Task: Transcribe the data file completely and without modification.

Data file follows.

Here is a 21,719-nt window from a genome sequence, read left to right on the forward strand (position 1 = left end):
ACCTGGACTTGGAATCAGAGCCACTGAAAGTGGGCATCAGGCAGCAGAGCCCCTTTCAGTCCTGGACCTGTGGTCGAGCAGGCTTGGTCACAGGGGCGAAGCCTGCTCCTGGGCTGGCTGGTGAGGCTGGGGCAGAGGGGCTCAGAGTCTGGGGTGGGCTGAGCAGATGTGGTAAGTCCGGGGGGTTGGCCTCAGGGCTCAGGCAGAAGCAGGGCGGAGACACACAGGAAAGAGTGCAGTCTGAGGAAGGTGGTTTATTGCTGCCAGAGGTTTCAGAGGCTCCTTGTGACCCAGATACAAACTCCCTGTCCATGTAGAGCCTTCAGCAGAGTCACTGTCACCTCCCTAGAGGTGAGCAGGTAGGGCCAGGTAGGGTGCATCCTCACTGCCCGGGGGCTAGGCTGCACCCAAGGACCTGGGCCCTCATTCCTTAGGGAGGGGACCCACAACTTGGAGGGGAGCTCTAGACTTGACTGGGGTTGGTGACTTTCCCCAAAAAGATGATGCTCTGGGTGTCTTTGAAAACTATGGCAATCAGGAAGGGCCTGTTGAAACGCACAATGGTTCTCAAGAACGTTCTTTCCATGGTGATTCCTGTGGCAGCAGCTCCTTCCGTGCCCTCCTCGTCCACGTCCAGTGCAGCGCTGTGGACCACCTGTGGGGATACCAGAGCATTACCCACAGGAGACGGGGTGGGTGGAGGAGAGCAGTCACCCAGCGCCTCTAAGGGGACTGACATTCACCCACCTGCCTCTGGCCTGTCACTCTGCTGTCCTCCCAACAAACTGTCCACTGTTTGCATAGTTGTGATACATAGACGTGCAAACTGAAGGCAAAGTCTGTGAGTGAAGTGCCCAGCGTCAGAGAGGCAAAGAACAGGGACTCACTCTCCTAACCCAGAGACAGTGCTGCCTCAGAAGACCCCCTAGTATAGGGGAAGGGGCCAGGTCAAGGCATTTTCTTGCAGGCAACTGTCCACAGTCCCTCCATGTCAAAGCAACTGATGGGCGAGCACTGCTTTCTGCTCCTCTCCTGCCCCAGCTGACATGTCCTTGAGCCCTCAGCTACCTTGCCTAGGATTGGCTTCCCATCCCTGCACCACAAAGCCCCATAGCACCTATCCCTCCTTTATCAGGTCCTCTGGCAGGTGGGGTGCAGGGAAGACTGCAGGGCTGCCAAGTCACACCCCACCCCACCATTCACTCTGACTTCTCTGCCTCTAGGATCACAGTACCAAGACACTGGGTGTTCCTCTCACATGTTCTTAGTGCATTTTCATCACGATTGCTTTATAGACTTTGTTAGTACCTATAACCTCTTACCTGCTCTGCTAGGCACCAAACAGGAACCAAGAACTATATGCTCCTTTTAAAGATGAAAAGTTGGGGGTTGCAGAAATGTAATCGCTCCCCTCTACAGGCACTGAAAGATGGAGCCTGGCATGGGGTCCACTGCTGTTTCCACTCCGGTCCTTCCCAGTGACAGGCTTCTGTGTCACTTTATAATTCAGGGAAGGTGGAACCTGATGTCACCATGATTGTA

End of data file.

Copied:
Here is a 21,719-nt window from a genome sequence, read left to right on the forward strand (position 1 = left end):
ACCTGGACTTGGAATCAGAGCCACTGAAAGTGGGCATCAGGCAGCAGAGCCCCTTTCAGTCCTGGACCTGTGGTCGAGCAGGCTTGGTCACAGGGGCGAAGCCTGCTCCTGGGCTGGCTGGTGAGGCTGGGGCAGAGGGGCTCAGAGTCTGGGGTGGGCTGAGCAGATGTGGTAAGTCCGGGGGGTTGGCCTCAGGGCTCAGGCAGAAGCAGGGCGGAGACACACAGGAAAGAGTGCAGTCTGAGGAAGGTGGTTTATTGCTGCCAGAGGTTTCAGAGGCTCCTTGTGACCCAGATACAAACTCCCTGTCCATGTAGAGCCTTCAGCAGAGTCACTGTCACCTCCCTAGAGGTGAGCAGGTAGGGCCAGGTAGGGTGCATCCTCACTGCCCGGGGGCTAGGCTGCACCCAAGGACCTGGGCCCTCATTCCTTAGGGAGGGGACCCACAACTTGGAGGGGAGCTCTAGACTTGACTGGGGTTGGTGACTTTCCCCAAAAAGATGATGCTCTGGGTGTCTTTGAAAACTATGGCAATCAGGAAGGGCCTGTTGAAACGCACAATGGTTCTCAAGAACGTTCTTTCCATGGTGATTCCTGTGGCAGCAGCTCCTTCCGTGCCCTCCTCGTCCACGTCCAGTGCAGCGCTGTGGACCACCTGTGGGGATACCAGAGCATTACCCACAGGAGACGGGGTGGGTGGAGGAGAGCAGTCACCCAGCGCCTCTAAGGGGACTGACATTCACCCACCTGCCTCTGGCCTGTCACTCTGCTGTCCTCCCAACAAACTGTCCACTGTTTGCATAGTTGTGATACATAGACGTGCAAACTGAAGGCAAAGTCTGTGAGTGAAGTGCCCAGCGTCAGAGAGGCAAAGAACAGGGACTCACTCTCCTAACCCAGAGACAGTGCTGCCTCAGAAGACCCCCTAGTATAGGGGAAGGGGCCAGGTCAAGGCATTTTCTTGCAGGCAACTGTCCACAGTCCCTCCATGTCAAAGCAACTGATGGGCGAGCACTGCTTTCTGCTCCTCTCCTGCCCCAGCTGACATGTCCTTGAGCCCTCAGCTACCTTGCCTAGGATTGGCTTCCCATCCCTGCACCACAAAGCCCCATAGCACCTATCCCTCCTTTATCAGGTCCTCTGGCAGGTGGGGTGCAGGGAAGACTGCAGGGCTGCCAAGTCACACCCCACCCCACCATTCACTCTGACTTCTCTGCCTCTAGGATCACAGTACCAAGACACTGGGTGTTCCTCTCACATGTTCTTAGTGCATTTTCATCACGATTGCTTTATAGACTTTGTTAGTACCTATAACCTCTTACCTGCTCTGCTAGGCACCAAACAGGAACCAAGAACTATATGCTCCTTTTAAAGATGAAAAGTTGGGGGTTGCAGAAATGTAATCGCTCCCCTCTACAGGCACTGAAAGATGGAGCCTGGCATGGGGTCCACTGCTGTTTCCACTCCGGTCCTTCCCAGTGACAGGCTTCTGTGTCACTTTATAATTCAGGGAAGGTGGAACCTGATGTCACCATGATTGTA